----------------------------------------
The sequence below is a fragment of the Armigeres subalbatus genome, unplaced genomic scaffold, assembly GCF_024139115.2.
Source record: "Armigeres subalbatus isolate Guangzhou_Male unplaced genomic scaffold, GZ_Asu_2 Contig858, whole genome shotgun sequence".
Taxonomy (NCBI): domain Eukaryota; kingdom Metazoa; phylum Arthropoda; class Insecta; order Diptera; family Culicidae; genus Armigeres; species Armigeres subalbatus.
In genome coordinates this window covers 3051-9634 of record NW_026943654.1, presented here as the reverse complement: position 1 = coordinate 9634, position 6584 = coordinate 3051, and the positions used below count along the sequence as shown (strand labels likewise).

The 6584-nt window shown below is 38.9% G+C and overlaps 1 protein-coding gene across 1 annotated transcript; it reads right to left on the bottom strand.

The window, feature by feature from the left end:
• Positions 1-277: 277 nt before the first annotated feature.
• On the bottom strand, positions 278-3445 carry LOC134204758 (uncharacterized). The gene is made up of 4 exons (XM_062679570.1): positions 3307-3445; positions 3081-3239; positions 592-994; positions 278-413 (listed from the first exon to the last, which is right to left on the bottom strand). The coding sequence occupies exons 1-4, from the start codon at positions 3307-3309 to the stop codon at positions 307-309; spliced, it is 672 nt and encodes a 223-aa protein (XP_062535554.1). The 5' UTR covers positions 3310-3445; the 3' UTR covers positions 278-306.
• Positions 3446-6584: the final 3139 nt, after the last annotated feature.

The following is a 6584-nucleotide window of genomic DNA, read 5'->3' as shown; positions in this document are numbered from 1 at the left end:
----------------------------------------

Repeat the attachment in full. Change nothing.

The sequence below is a fragment of the Armigeres subalbatus genome, unplaced genomic scaffold, assembly GCF_024139115.2.
Source record: "Armigeres subalbatus isolate Guangzhou_Male unplaced genomic scaffold, GZ_Asu_2 Contig858, whole genome shotgun sequence".
Taxonomy (NCBI): domain Eukaryota; kingdom Metazoa; phylum Arthropoda; class Insecta; order Diptera; family Culicidae; genus Armigeres; species Armigeres subalbatus.
In genome coordinates this window covers 3051-9634 of record NW_026943654.1, presented here as the reverse complement: position 1 = coordinate 9634, position 6584 = coordinate 3051, and the positions used below count along the sequence as shown (strand labels likewise).

The 6584-nt window shown below is 38.9% G+C and overlaps 1 protein-coding gene across 1 annotated transcript; it reads right to left on the bottom strand.

The window, feature by feature from the left end:
• Positions 1-277: 277 nt before the first annotated feature.
• On the bottom strand, positions 278-3445 carry LOC134204758 (uncharacterized). The gene is made up of 4 exons (XM_062679570.1): positions 3307-3445; positions 3081-3239; positions 592-994; positions 278-413 (listed from the first exon to the last, which is right to left on the bottom strand). The coding sequence occupies exons 1-4, from the start codon at positions 3307-3309 to the stop codon at positions 307-309; spliced, it is 672 nt and encodes a 223-aa protein (XP_062535554.1). The 5' UTR covers positions 3310-3445; the 3' UTR covers positions 278-306.
• Positions 3446-6584: the final 3139 nt, after the last annotated feature.

The following is a 6584-nucleotide window of genomic DNA, read 5'->3' as shown; positions in this document are numbered from 1 at the left end: